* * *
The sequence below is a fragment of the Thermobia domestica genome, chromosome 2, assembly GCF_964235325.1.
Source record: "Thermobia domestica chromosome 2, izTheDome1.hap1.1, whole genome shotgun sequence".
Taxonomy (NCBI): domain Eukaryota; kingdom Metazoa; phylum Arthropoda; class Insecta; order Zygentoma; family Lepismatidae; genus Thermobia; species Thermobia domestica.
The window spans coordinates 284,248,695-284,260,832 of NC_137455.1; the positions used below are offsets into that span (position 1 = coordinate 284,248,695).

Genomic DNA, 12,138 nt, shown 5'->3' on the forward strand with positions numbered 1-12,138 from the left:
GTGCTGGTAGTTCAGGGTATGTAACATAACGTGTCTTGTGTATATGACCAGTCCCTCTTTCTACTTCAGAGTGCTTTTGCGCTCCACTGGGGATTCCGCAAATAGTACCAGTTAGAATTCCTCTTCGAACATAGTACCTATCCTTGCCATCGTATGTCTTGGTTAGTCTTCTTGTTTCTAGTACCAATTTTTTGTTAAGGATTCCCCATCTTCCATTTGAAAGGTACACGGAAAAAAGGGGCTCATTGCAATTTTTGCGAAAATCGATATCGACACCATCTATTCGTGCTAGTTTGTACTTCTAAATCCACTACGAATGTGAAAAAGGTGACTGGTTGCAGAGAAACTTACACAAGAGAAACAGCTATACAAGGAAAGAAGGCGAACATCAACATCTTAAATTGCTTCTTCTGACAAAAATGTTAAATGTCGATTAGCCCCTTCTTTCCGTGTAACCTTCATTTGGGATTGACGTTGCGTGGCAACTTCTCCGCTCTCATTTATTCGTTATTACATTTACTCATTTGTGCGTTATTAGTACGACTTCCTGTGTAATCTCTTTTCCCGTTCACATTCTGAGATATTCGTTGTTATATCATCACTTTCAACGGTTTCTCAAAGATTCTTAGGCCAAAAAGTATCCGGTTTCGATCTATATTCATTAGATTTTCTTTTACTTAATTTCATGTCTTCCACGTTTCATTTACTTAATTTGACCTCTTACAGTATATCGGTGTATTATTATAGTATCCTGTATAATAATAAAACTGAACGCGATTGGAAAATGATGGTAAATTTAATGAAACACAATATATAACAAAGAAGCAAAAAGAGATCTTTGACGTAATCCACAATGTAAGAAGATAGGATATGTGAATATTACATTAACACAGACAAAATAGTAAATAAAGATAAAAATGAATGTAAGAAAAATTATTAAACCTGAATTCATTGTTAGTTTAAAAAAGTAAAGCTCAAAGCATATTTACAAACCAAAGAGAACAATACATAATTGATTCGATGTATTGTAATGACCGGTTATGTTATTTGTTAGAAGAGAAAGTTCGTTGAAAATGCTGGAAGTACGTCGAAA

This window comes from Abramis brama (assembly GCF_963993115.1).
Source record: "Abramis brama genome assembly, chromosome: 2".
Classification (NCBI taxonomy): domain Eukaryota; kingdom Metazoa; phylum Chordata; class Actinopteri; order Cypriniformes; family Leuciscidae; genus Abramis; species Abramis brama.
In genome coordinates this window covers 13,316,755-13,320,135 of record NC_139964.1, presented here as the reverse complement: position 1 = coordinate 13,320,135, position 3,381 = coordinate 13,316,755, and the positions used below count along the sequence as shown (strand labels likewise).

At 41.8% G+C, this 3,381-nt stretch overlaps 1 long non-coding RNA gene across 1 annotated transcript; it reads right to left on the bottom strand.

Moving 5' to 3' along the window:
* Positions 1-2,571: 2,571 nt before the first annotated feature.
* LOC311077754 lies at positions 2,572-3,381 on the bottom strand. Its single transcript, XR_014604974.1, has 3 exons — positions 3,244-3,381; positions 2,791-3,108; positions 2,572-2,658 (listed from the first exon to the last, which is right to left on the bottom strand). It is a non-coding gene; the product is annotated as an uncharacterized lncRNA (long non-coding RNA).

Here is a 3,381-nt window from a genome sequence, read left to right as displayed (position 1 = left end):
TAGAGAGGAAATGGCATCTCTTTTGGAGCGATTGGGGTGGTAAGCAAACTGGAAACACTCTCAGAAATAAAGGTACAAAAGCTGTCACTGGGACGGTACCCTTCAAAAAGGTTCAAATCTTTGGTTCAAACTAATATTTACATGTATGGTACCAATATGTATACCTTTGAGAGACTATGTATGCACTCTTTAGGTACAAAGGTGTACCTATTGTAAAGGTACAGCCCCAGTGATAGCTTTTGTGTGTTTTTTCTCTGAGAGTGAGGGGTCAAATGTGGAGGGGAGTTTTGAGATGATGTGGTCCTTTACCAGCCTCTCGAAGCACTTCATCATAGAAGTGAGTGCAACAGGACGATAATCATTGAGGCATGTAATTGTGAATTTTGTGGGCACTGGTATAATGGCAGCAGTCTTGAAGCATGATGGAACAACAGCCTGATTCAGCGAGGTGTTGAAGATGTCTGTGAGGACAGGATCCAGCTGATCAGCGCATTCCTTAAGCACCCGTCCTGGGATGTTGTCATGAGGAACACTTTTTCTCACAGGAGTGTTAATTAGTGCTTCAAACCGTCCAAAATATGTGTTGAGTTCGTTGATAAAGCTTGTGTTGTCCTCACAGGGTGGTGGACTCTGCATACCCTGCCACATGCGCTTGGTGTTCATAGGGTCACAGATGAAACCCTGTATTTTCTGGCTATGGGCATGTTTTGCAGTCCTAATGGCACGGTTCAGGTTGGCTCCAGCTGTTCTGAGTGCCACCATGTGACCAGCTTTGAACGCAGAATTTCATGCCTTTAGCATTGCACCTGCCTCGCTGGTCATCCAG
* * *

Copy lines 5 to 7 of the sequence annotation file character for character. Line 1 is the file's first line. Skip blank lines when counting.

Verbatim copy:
Genomic DNA, 12,138 nt, shown 5'->3' on the forward strand with positions numbered 1-12,138 from the left:
GTGCTGGTAGTTCAGGGTATGTAACATAACGTGTCTTGTGTATATGACCAGTCCCTCTTTCTACTTCAGAGTGCTTTTGCGCTCCACTGGGGATTCCGCAAATAGTACCAGTTAGAATTCCTCTTCGAACATAGTACCTATCCTTGCCATCGTATGTCTTGGTTAGTCTTCTTGTTTCTAGTACCAATTTTTTGTTAAGGATTCCCCATCTTCCATTTGAAAGGTACACGGAAAAAAGGGGCTCATTGCAATTTTTGCGAAAATCGATATCGACACCATCTATTCGTGCTAGTTTGTACTTCTAAATCCACTACGAATGTGAAAAAGGTGACTGGTTGCAGAGAAACTTACACAAGAGAAACAGCTATACAAGGAAAGAAGGCGAACATCAACATCTTAAATTGCTTCTTCTGACAAAAATGTTAAATGTCGATTAGCCCCTTCTTTCCGTGTAACCTTCATTTGGGATTGACGTTGCGTGGCAACTTCTCCGCTCTCATTTATTCGTTATTACATTTACTCATTTGTGCGTTATTAGTACGACTTCCTGTGTAATCTCTTTTCCCGTTCACATTCTGAGATATTCGTTGTTATATCATCACTTTCAACGGTTTCTCAAAGATTCTTAGGCCAAAAAGTATCCGGTTTCGATCTATATTCATTAGATTTTCTTTTACTTAATTTCATGTCTTCCACGTTTCATTTACTTAATTTGACCTCTTACAGTATATCGGTGTATTATTATAGTATCCTGTATAATAATAAAACTGAACGCGATTGGAAAATGATGGTAAATTTAATGAAACACAATATATAACAAAGAAGCAAAAAGAGATCTTTGACGTAATCCACAATGTAAGAAGATAGGATATGTGAATATTACATTAACACAGACAAAATAGTAAATAAAGATAAAAATGAATGTAAGAAAAATTATTAAACCTGAATTCATTGTTAGTTTAAAAAAGTAAAGCTCAAAGCATATTTACAAACCAAAGAGAACAATACATAATTGATTCGATGTATTGTAATGACCGGTTATGTTATTTGTTAGAAGAGAAAGTTCGTTGAAAATGCTGGAAGTACGTCGAAA

This window comes from Abramis brama (assembly GCF_963993115.1).